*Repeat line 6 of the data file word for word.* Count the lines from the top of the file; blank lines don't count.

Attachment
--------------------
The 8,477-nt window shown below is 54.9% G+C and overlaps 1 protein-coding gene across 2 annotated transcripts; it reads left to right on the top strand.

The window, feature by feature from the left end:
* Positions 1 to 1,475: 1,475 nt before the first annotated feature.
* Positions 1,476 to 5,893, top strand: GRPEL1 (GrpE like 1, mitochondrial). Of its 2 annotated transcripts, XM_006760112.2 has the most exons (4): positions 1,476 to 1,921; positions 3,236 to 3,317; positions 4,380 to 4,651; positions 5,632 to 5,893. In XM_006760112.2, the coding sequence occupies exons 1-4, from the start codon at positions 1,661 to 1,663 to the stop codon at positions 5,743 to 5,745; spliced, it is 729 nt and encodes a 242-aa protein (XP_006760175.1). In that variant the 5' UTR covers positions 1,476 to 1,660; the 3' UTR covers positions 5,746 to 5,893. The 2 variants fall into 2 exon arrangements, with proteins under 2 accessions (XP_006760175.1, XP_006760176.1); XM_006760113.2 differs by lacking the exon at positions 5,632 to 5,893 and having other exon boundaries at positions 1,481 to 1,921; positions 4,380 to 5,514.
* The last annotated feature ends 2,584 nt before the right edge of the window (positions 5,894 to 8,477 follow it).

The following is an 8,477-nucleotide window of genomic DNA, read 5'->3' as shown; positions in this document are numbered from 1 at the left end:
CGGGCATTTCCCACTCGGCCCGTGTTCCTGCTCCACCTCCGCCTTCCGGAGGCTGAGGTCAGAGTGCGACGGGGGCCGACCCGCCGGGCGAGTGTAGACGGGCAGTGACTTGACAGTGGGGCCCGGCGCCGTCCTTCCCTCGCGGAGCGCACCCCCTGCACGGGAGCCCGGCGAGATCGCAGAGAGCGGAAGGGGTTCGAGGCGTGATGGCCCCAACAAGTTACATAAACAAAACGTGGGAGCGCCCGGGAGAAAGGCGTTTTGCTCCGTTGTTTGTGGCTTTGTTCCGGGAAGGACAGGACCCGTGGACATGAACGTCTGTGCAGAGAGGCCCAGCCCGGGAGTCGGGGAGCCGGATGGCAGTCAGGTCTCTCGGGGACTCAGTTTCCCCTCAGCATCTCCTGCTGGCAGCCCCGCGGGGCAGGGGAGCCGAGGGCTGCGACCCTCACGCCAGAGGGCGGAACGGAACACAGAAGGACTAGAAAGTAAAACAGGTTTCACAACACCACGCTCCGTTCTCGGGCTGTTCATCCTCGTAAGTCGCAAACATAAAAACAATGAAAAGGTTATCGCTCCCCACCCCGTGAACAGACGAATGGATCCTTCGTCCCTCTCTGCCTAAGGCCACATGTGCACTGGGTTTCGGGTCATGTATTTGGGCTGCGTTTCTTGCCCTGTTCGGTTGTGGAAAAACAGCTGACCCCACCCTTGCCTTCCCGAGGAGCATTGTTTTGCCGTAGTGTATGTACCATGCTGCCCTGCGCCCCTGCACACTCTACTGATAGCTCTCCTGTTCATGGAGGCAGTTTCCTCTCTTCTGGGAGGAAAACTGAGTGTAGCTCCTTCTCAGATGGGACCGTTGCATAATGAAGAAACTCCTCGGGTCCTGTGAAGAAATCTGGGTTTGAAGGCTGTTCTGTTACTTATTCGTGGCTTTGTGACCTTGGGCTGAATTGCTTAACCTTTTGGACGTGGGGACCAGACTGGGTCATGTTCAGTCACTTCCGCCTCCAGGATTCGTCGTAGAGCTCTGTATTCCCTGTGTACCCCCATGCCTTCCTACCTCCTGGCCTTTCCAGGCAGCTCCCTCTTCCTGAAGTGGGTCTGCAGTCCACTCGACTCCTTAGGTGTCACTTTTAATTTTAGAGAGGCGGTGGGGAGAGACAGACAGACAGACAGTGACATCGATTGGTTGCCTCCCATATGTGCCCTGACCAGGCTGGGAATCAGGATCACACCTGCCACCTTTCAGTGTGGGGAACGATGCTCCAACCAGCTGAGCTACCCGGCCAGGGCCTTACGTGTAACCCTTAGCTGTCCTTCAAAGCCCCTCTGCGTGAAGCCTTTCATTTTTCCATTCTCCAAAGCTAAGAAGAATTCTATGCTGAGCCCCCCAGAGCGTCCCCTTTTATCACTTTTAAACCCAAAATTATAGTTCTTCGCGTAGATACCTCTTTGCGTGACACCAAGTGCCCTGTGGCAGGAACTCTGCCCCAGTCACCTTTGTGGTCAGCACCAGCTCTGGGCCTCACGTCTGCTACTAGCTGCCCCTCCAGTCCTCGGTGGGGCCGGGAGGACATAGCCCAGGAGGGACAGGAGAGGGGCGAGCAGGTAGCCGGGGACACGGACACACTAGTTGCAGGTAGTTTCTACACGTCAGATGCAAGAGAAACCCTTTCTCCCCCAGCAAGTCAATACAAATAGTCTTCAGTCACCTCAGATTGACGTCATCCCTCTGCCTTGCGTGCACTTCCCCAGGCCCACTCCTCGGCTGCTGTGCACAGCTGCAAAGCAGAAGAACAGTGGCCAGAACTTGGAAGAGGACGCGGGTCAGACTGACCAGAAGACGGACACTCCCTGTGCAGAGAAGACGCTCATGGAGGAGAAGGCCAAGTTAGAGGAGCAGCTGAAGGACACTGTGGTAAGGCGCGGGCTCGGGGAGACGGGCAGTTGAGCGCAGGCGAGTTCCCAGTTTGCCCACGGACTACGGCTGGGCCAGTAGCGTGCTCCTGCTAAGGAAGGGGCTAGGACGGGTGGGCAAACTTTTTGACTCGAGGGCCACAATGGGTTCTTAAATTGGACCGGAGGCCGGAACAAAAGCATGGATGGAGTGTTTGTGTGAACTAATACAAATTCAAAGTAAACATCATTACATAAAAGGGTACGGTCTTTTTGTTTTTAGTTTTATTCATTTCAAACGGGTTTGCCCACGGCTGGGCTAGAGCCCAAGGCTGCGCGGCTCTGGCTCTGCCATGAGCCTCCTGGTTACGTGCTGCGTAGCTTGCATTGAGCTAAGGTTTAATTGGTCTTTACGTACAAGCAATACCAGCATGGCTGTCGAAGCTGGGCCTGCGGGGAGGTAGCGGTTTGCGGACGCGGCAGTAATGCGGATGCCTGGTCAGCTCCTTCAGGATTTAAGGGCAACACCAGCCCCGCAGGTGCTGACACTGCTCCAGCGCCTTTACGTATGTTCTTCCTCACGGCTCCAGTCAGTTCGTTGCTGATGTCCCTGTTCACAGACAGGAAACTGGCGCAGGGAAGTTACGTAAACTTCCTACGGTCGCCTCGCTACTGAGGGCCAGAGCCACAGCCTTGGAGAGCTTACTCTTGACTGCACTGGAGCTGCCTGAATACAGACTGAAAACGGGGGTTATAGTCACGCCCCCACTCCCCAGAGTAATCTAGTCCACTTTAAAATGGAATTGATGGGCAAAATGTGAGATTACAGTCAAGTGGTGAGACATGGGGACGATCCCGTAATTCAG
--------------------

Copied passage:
The following is an 8,477-nucleotide window of genomic DNA, read 5'->3' as shown; positions in this document are numbered from 1 at the left end: